Effects of structural marsh management on fishery species and other nekton before and during a spring drawdown
Published source details
Rozas L. P. & Minello T. J. (1999) Effects of structural marsh management on fishery species and other nekton before and during a spring drawdown. Wetlands Ecology and Management, 7, 121-139.
Published source details Rozas L. P. & Minello T. J. (1999) Effects of structural marsh management on fishery species and other nekton before and during a spring drawdown. Wetlands Ecology and Management, 7, 121-139.
The loss of coastal wetlands and fishery habitat along the northern Gulf of Mexico is a severe problem. Structural marsh management, which incorporates periodic drawdowns of the managed area, has been advocated as one method to restore coastal wetlands, especially those marshes thought to be degraded by saltwater intrusion. During a drawdown, the water level is lowered by allowing water out, but not into the managed area. Marsh management projects often have been implemented without adequate monitoring to determine the consequences to fisheries. The objective of our study was to test the effects of structural marsh management on habitat use by juvenile fishery species and other small nekton before and after a spring drawdown of managed areas.
Study site: The study was conducted in the Barataria Basin of coastal Louisiana approximately 35 km south of New Orleans (29º 35' N, 90º 5' W), southeast USA. An impoundment with water-control structures (managed area) was constructed and an adjacent reference (unmanaged area) established at each of two locations within the study site in cooperation with local landowners to assess the effects of structural marsh management in the Mississippi River deltaic plain. These four experimental sites contained both emergent marsh and open water (ponds) at the time of study. Reed et al. (1997) provide a detailed description of the management regime used to control water levels in the two managed areas (impoundments). Water level was manipulated in each managed area using one 1.05-m diameter, flap-gated culvert with installed stop-logs.
Methods: Samples of nekton were collected during two periods (March 21-24 and May 16-19) in the spring of 1995, targeting the time when a drawdown was initiated (March 16) and two months into the drawdown. These sampling times also coincided with an important period of recruitment for marine fishery species along the northern Gulf coast when nekton abundance in the study area is expected to be high. During each period, a variety of 1m² enclosure samplers were used determined mainly by water levels, to collect samples in the managed and reference sites. Densities of abundant species identified from these samples were compared between managed and unmanaged areas. Standing crop (number or biomass of nekton per hectare of marsh area) between areas was also compared. Standing crop was estimated by combining habitat-specific densities with the area of different habitat types within each managed or unmanaged area.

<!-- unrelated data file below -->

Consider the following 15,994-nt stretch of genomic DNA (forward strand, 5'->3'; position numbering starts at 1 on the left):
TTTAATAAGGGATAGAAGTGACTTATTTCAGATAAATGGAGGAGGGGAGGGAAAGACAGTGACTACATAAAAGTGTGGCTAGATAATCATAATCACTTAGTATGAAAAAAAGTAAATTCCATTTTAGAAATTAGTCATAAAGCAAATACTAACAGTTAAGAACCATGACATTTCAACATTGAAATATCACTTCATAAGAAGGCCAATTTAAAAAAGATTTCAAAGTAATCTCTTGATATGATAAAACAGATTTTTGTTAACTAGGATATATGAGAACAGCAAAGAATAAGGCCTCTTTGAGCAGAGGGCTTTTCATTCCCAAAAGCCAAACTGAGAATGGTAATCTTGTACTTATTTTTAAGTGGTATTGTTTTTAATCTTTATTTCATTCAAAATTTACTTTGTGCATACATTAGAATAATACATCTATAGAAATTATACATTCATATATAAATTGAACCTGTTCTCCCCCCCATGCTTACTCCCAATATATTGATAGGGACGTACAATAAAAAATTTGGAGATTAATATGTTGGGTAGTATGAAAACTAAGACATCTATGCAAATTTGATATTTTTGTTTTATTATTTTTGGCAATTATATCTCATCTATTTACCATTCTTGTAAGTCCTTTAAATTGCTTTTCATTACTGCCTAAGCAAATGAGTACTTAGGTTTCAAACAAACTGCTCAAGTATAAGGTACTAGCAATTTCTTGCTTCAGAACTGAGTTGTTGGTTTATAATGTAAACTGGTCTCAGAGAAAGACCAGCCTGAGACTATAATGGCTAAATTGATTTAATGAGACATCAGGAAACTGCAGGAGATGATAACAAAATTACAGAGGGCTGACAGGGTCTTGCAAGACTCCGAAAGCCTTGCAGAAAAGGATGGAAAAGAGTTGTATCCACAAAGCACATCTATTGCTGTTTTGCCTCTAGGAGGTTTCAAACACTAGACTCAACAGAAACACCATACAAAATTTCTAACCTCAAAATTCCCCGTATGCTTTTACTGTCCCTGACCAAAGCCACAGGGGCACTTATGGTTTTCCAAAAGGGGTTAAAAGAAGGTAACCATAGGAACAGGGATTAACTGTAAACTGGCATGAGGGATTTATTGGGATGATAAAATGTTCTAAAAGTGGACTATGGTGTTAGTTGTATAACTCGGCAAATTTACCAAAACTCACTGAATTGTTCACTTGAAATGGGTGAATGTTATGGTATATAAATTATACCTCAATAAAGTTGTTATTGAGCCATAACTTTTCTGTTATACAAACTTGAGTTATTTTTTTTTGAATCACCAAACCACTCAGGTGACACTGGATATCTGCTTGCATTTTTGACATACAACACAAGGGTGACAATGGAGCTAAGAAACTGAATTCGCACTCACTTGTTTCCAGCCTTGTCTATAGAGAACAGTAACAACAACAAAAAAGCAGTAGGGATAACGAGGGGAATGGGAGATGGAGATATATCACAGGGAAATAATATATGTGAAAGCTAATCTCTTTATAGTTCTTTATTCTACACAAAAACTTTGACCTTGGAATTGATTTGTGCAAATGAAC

In March, densities of resident taxa, which complete their life cycles within the estuary, were significantly greater in the managed areas compared to the unmanaged areas. The densities of most resident species were either similar between areas, or significantly greater in unmanaged areas during the drawdown (May). In contrast to resident species, the transient fishery species (e.g., blue crab Callinectes sapidus and brown shrimp Farfantepenaeus aztecus) reproduce outside the marsh system and recruit to these areas as young. The densities of these transient species were significantly higher in unmanaged areas during both sampling events. Standing crops of transient species also were substantially greater in unmanaged than managed areas.
Conclusions: Our study showed that restricting the water exchange to tidal marshes under structural marsh management diminishes the recruitment and standing stocks of fishery species that must migrate from nearshore or offshore spawning sites to marsh nursery areas. The practice of drawing down a management area essentially eliminates recruitment of fishery species into the area and may result in a complete loss of the area’s nursery function during the time the drawdown is in effect. Even when water-control structures are open, the densities of fishery species are reduced inside the managed areas because water exchange is reduced compared to unmanaged marshes (Rogers et al. 1994). In contrast to the negative effect of management on fishery species, resident fish and crustacean populations appear to flourish in managed areas when a drawdown is not in effect. During a drawdown, resident species populations decline as the area of submerged aquatic vegetation within the managed area also decreases.
Reed D. J., De Luca N. & Foote. A.L. (1997) Effect of hydrologic management on marsh surface sediment deposition in coastal Louisiana. Estuaries, 20, 301-311.
Rogers D.R., Rogers B.D. & Herke W.H. (1994) Structural marsh management effects on coastal fishes and crustaceans. Environmental Management, 18, 351-369.
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